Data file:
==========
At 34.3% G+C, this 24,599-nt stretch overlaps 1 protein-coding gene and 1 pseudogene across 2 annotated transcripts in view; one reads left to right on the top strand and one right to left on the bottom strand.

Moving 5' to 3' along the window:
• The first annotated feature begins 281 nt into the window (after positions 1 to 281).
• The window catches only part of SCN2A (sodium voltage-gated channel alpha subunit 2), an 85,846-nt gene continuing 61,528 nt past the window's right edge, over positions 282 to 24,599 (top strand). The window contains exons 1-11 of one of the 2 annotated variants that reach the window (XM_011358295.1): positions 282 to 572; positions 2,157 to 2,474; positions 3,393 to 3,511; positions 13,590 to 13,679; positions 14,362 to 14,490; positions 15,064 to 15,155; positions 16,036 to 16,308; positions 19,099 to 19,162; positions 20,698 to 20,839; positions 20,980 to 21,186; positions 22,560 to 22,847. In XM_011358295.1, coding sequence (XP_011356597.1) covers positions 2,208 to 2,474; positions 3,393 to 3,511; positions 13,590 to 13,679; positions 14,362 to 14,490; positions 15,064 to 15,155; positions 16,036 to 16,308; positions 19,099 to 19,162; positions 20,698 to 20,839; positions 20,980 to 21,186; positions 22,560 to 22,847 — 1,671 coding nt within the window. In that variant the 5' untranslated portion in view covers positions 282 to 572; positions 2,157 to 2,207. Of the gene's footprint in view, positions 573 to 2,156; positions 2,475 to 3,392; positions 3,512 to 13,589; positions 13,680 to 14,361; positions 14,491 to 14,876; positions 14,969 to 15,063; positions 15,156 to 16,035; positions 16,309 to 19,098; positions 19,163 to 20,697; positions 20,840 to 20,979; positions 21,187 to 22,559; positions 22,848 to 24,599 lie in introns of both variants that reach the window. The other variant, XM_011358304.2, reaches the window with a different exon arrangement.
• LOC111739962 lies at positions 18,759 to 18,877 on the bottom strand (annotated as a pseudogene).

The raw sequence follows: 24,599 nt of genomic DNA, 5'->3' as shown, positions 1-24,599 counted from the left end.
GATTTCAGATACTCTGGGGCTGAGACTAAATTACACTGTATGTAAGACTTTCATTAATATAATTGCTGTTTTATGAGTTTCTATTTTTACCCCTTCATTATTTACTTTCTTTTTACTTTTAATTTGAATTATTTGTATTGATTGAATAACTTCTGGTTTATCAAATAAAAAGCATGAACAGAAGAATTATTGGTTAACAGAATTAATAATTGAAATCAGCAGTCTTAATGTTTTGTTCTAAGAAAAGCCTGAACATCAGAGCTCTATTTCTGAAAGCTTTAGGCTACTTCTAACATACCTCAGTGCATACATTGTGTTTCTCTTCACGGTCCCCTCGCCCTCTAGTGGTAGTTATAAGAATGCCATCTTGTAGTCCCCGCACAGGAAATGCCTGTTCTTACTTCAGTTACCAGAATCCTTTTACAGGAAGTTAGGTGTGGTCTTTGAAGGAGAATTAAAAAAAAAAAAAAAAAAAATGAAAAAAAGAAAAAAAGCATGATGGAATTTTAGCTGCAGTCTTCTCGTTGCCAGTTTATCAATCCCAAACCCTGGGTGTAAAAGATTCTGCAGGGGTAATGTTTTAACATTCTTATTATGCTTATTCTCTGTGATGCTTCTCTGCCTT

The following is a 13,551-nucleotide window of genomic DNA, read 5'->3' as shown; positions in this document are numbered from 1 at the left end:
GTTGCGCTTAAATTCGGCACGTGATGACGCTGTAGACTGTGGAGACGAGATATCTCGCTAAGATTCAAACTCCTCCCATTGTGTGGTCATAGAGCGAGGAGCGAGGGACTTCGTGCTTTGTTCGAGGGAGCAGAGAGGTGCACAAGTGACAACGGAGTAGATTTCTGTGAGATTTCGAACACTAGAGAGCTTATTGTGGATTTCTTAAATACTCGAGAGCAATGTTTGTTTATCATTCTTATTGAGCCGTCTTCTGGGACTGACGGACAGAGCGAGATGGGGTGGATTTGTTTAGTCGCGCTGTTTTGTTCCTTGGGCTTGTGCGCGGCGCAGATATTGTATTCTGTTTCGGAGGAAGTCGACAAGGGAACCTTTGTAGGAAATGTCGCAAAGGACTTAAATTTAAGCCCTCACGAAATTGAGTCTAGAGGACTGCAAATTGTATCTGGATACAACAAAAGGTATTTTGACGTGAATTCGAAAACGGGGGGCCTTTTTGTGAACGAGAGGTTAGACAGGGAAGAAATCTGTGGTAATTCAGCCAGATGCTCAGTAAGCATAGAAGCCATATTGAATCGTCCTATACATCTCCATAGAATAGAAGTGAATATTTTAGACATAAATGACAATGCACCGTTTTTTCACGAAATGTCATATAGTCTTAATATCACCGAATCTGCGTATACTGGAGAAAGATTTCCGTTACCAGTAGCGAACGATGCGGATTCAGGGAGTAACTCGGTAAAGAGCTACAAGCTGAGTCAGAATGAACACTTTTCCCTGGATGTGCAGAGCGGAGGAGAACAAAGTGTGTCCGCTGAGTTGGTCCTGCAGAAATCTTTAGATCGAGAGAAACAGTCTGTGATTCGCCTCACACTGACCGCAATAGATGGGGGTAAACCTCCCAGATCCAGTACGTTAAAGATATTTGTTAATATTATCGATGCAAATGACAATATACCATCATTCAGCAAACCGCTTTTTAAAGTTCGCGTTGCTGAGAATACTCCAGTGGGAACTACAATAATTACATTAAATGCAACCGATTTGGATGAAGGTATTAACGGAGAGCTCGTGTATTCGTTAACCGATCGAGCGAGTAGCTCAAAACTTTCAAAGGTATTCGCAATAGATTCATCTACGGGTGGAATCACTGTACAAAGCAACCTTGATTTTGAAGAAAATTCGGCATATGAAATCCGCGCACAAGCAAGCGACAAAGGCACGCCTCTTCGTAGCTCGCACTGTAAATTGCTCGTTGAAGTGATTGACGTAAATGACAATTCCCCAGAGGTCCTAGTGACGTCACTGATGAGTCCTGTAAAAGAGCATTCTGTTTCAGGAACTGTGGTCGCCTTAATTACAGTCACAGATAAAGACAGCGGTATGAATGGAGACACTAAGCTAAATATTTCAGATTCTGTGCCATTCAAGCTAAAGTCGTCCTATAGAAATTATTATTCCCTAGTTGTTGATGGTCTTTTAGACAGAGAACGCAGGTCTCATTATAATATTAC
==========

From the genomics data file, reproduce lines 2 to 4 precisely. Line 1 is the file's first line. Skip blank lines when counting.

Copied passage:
Moving 5' to 3' along the window:
• The first annotated feature begins 281 nt into the window (after positions 1 to 281).
• The window catches only part of SCN2A (sodium voltage-gated channel alpha subunit 2), an 85,846-nt gene continuing 61,528 nt past the window's right edge, over positions 282 to 24,599 (top strand). The window contains exons 1-11 of one of the 2 annotated variants that reach the window (XM_011358295.1): positions 282 to 572; positions 2,157 to 2,474; positions 3,393 to 3,511; positions 13,590 to 13,679; positions 14,362 to 14,490; positions 15,064 to 15,155; positions 16,036 to 16,308; positions 19,099 to 19,162; positions 20,698 to 20,839; positions 20,980 to 21,186; positions 22,560 to 22,847. In XM_011358295.1, coding sequence (XP_011356597.1) covers positions 2,208 to 2,474; positions 3,393 to 3,511; positions 13,590 to 13,679; positions 14,362 to 14,490; positions 15,064 to 15,155; positions 16,036 to 16,308; positions 19,099 to 19,162; positions 20,698 to 20,839; positions 20,980 to 21,186; positions 22,560 to 22,847 — 1,671 coding nt within the window. In that variant the 5' untranslated portion in view covers positions 282 to 572; positions 2,157 to 2,207. Of the gene's footprint in view, positions 573 to 2,156; positions 2,475 to 3,392; positions 3,512 to 13,589; positions 13,680 to 14,361; positions 14,491 to 14,876; positions 14,969 to 15,063; positions 15,156 to 16,035; positions 16,309 to 19,098; positions 19,163 to 20,697; positions 20,840 to 20,979; positions 21,187 to 22,559; positions 22,848 to 24,599 lie in introns of both variants that reach the window. The other variant, XM_011358304.2, reaches the window with a different exon arrangement.